Results in vitro

The active ingredients C12 and C14 exhibit a distinct influence on the bacterial growth. Bacterial growth declines with increasing concentration of these active ingredients. In comparison with the two combination products 1 and 2, it became apparent that the addition of the product to the nutrient medium inhibits the growth of gram-positive germs by 50% already at lower concentrations. Just 0.1% of the product is sufficient to reduce the germ growth of Streptococcus suis by 50%. Furthermore, influence of the Bewital product on the growth of Escherichia coli and Salmonella poona can also be observed. Just 0.4% or 0.6% of the product is sufficient in order to achieve MIC50 (see Table 1).

It was established that various concentrations of the antimicrobial active agents lauric acid, myristic acid, fatty acid mix C8/C10 and glycerol monolaurate influenced the in vitro growth of swine-specific pathogenic germs. Furthermore, the combination products 1 and 2 also displayed an antimicrobial effect as of certain concentrations. However, neither combination product showed any uniform improvement by comparison with the individual active agents. Only the combination product showed a better effect here.

It is evident from the in vitro analysis that the product innovation is the most effective available combination against gram-positive bacteria. Initial feeding tests conducted on German, Spanish and Italian farms where Streptococci infestation had been detected showed that the use of the product as a feed additive contributes to a distinct reduction in the use of medication. The risk of infections is reduced and production is positively influenced. The farm managers all reported distinctly more vital piglets and improved piglet growth. They also observed an absence of the typical symptoms of a Streptococci infection such as diarrhoea and swollen joints, as well as absence of the symptoms of cerebral meningitis, which led to a calmer atmosphere in the animal housing.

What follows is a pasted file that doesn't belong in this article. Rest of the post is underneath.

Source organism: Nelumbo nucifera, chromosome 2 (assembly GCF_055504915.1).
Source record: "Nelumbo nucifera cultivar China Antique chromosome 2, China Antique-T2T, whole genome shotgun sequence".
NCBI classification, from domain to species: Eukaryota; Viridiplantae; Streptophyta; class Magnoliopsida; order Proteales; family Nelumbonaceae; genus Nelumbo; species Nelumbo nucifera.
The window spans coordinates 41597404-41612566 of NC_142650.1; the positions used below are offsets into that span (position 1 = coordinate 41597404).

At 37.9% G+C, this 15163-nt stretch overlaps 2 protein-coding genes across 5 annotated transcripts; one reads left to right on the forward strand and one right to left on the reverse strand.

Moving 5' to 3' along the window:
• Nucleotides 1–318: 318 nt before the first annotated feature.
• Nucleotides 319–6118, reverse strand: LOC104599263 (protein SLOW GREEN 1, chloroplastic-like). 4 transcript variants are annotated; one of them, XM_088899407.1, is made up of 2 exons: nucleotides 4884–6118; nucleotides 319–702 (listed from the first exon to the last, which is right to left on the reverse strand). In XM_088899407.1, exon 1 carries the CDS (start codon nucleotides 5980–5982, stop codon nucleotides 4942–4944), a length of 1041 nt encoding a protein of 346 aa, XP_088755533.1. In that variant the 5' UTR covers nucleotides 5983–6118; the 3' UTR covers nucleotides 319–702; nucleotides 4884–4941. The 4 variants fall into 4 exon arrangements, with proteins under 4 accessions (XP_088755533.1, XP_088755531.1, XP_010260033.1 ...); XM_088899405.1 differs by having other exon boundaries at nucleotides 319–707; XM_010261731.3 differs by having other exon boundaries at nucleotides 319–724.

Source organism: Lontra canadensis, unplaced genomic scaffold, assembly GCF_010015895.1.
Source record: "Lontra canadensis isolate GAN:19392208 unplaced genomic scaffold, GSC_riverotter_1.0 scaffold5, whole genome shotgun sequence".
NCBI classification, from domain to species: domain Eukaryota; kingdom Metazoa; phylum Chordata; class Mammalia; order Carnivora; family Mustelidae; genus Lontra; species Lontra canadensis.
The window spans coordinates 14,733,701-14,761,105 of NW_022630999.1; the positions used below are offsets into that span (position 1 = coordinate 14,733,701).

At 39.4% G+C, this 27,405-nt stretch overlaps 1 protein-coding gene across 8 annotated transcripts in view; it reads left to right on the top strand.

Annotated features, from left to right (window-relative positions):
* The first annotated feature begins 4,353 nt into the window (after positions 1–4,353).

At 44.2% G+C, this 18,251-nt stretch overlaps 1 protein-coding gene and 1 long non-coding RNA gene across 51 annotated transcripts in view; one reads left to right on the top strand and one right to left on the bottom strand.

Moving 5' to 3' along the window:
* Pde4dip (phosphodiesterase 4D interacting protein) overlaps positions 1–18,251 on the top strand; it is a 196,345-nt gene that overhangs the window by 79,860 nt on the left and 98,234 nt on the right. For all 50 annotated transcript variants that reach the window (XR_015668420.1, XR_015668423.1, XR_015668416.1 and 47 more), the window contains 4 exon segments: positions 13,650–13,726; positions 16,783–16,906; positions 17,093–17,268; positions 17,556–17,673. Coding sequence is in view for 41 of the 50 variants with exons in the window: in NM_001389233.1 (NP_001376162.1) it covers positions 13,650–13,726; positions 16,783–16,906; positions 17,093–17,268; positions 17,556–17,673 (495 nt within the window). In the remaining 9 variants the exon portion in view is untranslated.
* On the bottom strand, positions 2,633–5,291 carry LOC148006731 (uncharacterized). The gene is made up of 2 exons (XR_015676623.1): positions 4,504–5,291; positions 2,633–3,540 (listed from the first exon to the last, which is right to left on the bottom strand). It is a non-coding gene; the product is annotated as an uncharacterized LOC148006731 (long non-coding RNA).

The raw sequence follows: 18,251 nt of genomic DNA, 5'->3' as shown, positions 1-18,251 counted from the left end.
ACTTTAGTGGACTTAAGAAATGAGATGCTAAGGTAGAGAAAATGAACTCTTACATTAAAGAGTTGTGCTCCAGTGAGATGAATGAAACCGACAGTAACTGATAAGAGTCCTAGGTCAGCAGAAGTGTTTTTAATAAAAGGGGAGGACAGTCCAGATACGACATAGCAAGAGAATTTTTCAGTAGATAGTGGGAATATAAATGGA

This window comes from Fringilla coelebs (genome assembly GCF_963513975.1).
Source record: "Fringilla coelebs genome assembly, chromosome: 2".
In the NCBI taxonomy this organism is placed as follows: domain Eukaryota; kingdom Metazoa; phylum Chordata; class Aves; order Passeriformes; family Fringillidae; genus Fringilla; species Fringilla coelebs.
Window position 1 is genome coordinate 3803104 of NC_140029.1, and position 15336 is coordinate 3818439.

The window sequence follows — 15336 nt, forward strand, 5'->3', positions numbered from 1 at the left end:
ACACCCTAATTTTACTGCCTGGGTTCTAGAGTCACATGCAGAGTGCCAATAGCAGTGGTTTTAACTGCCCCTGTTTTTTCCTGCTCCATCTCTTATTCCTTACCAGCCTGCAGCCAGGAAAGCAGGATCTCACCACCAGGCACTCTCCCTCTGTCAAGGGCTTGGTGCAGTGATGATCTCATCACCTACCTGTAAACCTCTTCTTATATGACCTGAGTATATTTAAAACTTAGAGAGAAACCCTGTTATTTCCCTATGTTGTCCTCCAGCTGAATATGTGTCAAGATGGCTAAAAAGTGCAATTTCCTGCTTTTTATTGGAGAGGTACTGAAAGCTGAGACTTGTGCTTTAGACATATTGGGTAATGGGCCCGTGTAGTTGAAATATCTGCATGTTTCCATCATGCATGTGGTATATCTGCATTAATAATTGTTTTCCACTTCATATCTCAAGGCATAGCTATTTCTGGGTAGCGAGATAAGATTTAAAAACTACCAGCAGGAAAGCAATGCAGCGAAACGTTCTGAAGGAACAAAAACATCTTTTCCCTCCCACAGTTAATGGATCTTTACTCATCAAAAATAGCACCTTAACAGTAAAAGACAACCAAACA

References available on request

Opening the door to gram-positive bacteria

Bewi-Fatrix SynerG+, produced by Bewital Agri, is a matrix-encapsulated combination product on the basis of lauric acid and plant extracts. The lauric acid used acts as an activated component that selectively inhibits gram-positive bacteria. Lauric acid as a free fatty acid can only infiltrate into the bacterium cell to a limited extent. Therefore, the SynerG+ factor, a combination of the active ingredients, helps to open the gram-positive bacteria (serving as a door opener). The lauric acid can penetrate into the cell and bring about over-acidification of the cell, so that it dies off (Figure 1).

Figure 1 - Penetrating and destroying the lipid layer of gram positive bacteria.

Author: Dr Michael Hovenjürgen, head of research and development, Bewital agri